The end of the tunnel may be looming for women’s sport. Just over 20 years ago, women had to fight tooth and nail just to get onto the rugby field. A few rugby clubs put their hand up and backed women in. Today that commitment to equality has reached the penultimate achievement. The Australian women’s rugby sevens team, The Pearls, stand in testament to just how far women’s sport has come in the past two decades.
When I first entered the NSW Parliament, women were banned, by legislation, from boxing. It took just under a year but the legislation was changed. On Saturday, Shelley Watts, who hails from the town of Laurieton in NSW, will walk into the ring for her chance to pursue the Olympic dream.
Around Australia we see the barriers beginning to tumble. It started with Cricket Australia, which decided early to back women’s sport, not just with platitudes, but with funds. The Matildas stood their ground just to get a living wage and won. The NRL has got on board with both the women’s state of origin, won by NSW for the first time in 18 years, and across the ditch a Test match given prominence in the NRL calendar; and, finally, the AFL has put its money behind a long overdue national women’s competition.
Whatever the reason behind these decisions, at their heart must be the long, hard fight women have put forward for equality on the sports field. As we see with the Olympics it is paying big rewards for non-traditional sports.
With an oversupply of venue capacity in stadiums around the world, women’s sport stands as plum pickings for the events market, if governments only chose to back it in. Anyone who has attended a game of the NSW Swifts could not help but be amazed at the number of young women streaming into Sydney Olympic Park. The thrilling final between the Swifts and Queensland Firebirds was a sellout, as is expected to be the traditional match-up between Australia and New Zealand, The Constellation Cup.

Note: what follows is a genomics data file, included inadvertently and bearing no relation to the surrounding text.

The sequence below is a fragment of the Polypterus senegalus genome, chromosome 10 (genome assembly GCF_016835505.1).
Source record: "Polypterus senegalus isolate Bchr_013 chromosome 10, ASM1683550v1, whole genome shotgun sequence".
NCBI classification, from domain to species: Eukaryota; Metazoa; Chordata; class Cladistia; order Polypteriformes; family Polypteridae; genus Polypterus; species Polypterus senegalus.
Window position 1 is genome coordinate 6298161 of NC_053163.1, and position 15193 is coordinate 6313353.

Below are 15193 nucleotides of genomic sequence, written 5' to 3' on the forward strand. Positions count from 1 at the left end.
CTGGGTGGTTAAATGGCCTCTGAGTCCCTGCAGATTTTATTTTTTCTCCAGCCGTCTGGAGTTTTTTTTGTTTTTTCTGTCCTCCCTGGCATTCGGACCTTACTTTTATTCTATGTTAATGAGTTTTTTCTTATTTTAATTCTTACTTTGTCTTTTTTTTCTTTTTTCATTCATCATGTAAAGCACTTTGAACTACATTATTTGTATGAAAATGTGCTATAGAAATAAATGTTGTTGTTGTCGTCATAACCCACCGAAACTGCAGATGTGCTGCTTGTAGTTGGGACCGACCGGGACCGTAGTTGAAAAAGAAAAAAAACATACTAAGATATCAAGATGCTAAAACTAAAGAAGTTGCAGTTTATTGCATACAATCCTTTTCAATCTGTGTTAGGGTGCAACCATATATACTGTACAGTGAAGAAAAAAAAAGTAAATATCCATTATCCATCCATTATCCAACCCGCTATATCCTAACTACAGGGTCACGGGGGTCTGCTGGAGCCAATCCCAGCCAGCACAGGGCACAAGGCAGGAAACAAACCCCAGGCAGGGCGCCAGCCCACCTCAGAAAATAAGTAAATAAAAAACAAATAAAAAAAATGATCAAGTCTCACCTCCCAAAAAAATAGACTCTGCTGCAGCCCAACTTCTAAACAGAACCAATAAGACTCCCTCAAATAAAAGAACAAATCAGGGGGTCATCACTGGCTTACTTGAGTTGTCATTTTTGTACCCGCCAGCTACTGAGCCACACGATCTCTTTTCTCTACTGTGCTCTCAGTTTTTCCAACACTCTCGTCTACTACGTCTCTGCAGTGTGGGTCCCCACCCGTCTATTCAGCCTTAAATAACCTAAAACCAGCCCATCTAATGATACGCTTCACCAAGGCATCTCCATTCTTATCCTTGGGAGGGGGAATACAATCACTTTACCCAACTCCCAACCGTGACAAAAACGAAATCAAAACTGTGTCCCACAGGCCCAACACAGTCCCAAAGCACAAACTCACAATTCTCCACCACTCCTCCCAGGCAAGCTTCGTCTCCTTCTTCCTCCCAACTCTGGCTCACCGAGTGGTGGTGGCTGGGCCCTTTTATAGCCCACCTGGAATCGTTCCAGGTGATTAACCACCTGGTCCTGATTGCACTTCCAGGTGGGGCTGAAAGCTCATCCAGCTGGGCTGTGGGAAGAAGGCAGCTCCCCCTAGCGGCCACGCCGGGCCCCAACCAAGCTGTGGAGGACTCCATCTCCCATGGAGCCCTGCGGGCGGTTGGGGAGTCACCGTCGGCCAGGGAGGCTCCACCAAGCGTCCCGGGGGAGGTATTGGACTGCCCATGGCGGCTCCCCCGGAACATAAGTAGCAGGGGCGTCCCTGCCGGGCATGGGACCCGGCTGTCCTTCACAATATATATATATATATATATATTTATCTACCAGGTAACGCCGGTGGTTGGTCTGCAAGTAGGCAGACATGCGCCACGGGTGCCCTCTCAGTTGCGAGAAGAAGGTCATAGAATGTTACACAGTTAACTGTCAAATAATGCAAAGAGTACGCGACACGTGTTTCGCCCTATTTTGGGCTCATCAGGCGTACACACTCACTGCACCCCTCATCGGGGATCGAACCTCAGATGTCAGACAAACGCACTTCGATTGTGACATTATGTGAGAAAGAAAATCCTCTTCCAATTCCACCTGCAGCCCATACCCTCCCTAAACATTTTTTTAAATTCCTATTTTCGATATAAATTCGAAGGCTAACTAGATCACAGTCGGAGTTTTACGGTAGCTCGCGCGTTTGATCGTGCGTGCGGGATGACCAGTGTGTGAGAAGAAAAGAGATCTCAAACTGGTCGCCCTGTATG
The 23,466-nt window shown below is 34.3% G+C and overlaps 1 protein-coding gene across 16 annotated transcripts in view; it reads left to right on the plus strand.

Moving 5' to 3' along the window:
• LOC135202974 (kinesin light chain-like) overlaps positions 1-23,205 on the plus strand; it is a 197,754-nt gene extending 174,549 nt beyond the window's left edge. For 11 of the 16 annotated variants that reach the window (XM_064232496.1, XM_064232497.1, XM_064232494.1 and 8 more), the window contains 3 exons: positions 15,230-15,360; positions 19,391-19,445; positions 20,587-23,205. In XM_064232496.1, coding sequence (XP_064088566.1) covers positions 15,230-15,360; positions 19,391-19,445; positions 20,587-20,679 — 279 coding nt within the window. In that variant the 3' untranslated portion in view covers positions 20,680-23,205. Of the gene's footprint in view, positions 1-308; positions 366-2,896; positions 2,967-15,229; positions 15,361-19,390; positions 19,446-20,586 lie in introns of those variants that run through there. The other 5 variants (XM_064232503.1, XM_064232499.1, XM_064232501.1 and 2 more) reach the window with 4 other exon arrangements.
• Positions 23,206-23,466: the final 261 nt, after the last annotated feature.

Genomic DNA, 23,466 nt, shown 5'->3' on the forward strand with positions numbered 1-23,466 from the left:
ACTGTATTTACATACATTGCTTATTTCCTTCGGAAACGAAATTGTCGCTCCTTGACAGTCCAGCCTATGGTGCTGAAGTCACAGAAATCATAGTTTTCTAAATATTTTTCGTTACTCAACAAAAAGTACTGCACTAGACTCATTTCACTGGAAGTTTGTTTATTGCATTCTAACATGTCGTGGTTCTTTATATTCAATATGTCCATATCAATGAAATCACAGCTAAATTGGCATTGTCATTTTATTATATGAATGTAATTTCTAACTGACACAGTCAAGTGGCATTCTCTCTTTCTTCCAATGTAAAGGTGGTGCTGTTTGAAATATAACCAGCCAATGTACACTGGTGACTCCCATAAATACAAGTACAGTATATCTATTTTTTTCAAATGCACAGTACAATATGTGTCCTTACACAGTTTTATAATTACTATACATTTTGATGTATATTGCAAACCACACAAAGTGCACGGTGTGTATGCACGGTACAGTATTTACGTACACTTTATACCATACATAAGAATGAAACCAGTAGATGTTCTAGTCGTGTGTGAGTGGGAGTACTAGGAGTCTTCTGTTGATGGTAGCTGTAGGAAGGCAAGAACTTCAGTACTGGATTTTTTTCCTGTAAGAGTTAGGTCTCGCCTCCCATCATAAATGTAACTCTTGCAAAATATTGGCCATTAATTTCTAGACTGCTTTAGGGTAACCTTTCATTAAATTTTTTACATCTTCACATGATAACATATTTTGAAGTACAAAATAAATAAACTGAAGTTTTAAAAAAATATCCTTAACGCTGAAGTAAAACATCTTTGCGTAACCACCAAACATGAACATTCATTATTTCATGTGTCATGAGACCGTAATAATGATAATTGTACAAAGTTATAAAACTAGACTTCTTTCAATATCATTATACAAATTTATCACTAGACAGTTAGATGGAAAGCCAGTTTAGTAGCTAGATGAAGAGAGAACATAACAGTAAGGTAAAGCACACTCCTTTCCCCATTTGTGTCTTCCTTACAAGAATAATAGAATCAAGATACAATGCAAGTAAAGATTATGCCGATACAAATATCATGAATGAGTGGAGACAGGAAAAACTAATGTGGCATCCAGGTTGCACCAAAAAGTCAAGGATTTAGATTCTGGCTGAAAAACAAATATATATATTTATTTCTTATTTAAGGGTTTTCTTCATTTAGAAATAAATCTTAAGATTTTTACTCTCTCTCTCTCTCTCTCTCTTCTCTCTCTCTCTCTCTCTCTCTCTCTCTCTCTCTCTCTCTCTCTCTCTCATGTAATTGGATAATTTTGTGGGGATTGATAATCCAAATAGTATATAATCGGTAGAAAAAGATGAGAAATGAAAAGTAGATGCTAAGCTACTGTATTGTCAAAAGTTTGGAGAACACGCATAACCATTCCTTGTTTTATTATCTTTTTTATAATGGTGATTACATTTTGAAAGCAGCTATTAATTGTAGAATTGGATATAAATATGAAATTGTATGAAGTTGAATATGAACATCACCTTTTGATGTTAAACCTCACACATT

The Big Bash Women’s Cricket has been a boon for women’s sport and sets the standard for what you can achieve if you put your faith in women’s sport, as Cricket Australia has. Netball, the stalwart of women’s sport, has also followed the success of cricket and the Big Bash series, with the Netball Fast 5 World Series to be held in Melbourne later this year.
The big test for the NSW government is the question mark over whether it will put its faith in women’s sporting events. The Women’s Football Asian Cup is up for grabs and, given the success of the Men’s Football Asian Cup in NSW, it would seem a natural fit. The FIFA Women’s World Cup is also an event that the NSW government should give a commitment to early. With the success of our Pearls, it would also be hard to argue that an IRB Women’s Seven tournament in Sydney would not attract a crowd.
We have come a long way on women’s sport, and our Olympic sportswomen have always punched above their weight, but now is the time to invest to allow women the same opportunity as men.
While the government is announcing investments of $1.6 billion as part of its stadiums strategy, which includes $40 million for rugby league development centres, women’s sport seems to have missed out. If you want to grow the events market, and create equity on the sporting field, the emerging women’s sporting events market may be a better place to start. […]
It is arguable that a greater proportion of Nigeria’s sporting success is attributable to women. …